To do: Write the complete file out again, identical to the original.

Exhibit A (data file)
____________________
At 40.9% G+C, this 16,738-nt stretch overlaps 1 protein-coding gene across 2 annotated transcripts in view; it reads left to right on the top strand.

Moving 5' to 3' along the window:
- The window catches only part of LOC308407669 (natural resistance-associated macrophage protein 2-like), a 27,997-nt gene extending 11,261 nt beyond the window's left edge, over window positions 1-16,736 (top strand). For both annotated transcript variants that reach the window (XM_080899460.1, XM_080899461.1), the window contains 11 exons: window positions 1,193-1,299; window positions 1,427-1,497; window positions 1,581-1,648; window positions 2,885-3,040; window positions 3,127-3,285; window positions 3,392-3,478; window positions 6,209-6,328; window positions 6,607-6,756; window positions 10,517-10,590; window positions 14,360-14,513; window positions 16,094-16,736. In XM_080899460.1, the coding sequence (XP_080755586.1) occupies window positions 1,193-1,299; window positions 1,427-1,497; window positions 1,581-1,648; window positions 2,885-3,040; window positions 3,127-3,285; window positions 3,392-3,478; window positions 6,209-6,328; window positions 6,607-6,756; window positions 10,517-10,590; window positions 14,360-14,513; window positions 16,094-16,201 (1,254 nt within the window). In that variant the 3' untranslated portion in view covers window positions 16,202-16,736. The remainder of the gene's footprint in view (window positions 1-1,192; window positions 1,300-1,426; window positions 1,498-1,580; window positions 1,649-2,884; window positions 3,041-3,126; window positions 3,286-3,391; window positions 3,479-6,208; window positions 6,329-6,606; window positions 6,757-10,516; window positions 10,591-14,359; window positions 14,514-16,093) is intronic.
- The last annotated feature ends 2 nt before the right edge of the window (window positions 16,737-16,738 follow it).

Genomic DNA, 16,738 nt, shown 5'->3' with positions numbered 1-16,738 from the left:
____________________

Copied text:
At 40.9% G+C, this 16,738-nt stretch overlaps 1 protein-coding gene across 2 annotated transcripts in view; it reads left to right on the top strand.

Moving 5' to 3' along the window:
- The window catches only part of LOC308407669 (natural resistance-associated macrophage protein 2-like), a 27,997-nt gene extending 11,261 nt beyond the window's left edge, over window positions 1-16,736 (top strand). For both annotated transcript variants that reach the window (XM_080899460.1, XM_080899461.1), the window contains 11 exons: window positions 1,193-1,299; window positions 1,427-1,497; window positions 1,581-1,648; window positions 2,885-3,040; window positions 3,127-3,285; window positions 3,392-3,478; window positions 6,209-6,328; window positions 6,607-6,756; window positions 10,517-10,590; window positions 14,360-14,513; window positions 16,094-16,736. In XM_080899460.1, the coding sequence (XP_080755586.1) occupies window positions 1,193-1,299; window positions 1,427-1,497; window positions 1,581-1,648; window positions 2,885-3,040; window positions 3,127-3,285; window positions 3,392-3,478; window positions 6,209-6,328; window positions 6,607-6,756; window positions 10,517-10,590; window positions 14,360-14,513; window positions 16,094-16,201 (1,254 nt within the window). In that variant the 3' untranslated portion in view covers window positions 16,202-16,736. The remainder of the gene's footprint in view (window positions 1-1,192; window positions 1,300-1,426; window positions 1,498-1,580; window positions 1,649-2,884; window positions 3,041-3,126; window positions 3,286-3,391; window positions 3,479-6,208; window positions 6,329-6,606; window positions 6,757-10,516; window positions 10,591-14,359; window positions 14,514-16,093) is intronic.
- The last annotated feature ends 2 nt before the right edge of the window (window positions 16,737-16,738 follow it).

Genomic DNA, 16,738 nt, shown 5'->3' with positions numbered 1-16,738 from the left: